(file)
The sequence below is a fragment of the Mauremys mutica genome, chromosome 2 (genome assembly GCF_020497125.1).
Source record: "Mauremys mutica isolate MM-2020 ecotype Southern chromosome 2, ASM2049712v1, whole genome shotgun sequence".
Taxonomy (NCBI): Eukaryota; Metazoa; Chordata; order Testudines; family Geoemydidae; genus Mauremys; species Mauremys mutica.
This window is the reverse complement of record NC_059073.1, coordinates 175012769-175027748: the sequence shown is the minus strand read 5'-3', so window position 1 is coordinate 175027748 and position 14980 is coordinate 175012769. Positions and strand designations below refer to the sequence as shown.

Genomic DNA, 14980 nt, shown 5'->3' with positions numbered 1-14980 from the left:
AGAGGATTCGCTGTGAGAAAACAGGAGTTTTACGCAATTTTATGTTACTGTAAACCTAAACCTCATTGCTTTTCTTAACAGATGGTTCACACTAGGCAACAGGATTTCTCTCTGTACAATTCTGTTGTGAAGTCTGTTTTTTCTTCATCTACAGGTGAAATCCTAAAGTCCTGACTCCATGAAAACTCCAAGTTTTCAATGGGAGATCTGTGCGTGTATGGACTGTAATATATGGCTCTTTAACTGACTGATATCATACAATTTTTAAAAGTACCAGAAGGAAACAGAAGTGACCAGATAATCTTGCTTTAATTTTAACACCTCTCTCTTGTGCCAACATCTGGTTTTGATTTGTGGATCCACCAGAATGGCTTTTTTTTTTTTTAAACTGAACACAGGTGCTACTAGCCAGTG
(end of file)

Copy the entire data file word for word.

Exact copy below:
The sequence below is a fragment of the Mauremys mutica genome, chromosome 2 (genome assembly GCF_020497125.1).
Source record: "Mauremys mutica isolate MM-2020 ecotype Southern chromosome 2, ASM2049712v1, whole genome shotgun sequence".
Taxonomy (NCBI): Eukaryota; Metazoa; Chordata; order Testudines; family Geoemydidae; genus Mauremys; species Mauremys mutica.
This window is the reverse complement of record NC_059073.1, coordinates 175012769-175027748: the sequence shown is the minus strand read 5'-3', so window position 1 is coordinate 175027748 and position 14980 is coordinate 175012769. Positions and strand designations below refer to the sequence as shown.

Genomic DNA, 14980 nt, shown 5'->3' with positions numbered 1-14980 from the left:
AGAGGATTCGCTGTGAGAAAACAGGAGTTTTACGCAATTTTATGTTACTGTAAACCTAAACCTCATTGCTTTTCTTAACAGATGGTTCACACTAGGCAACAGGATTTCTCTCTGTACAATTCTGTTGTGAAGTCTGTTTTTTCTTCATCTACAGGTGAAATCCTAAAGTCCTGACTCCATGAAAACTCCAAGTTTTCAATGGGAGATCTGTGCGTGTATGGACTGTAATATATGGCTCTTTAACTGACTGATATCATACAATTTTTAAAAGTACCAGAAGGAAACAGAAGTGACCAGATAATCTTGCTTTAATTTTAACACCTCTCTCTTGTGCCAACATCTGGTTTTGATTTGTGGATCCACCAGAATGGCTTTTTTTTTTTTTAAACTGAACACAGGTGCTACTAGCCAGTG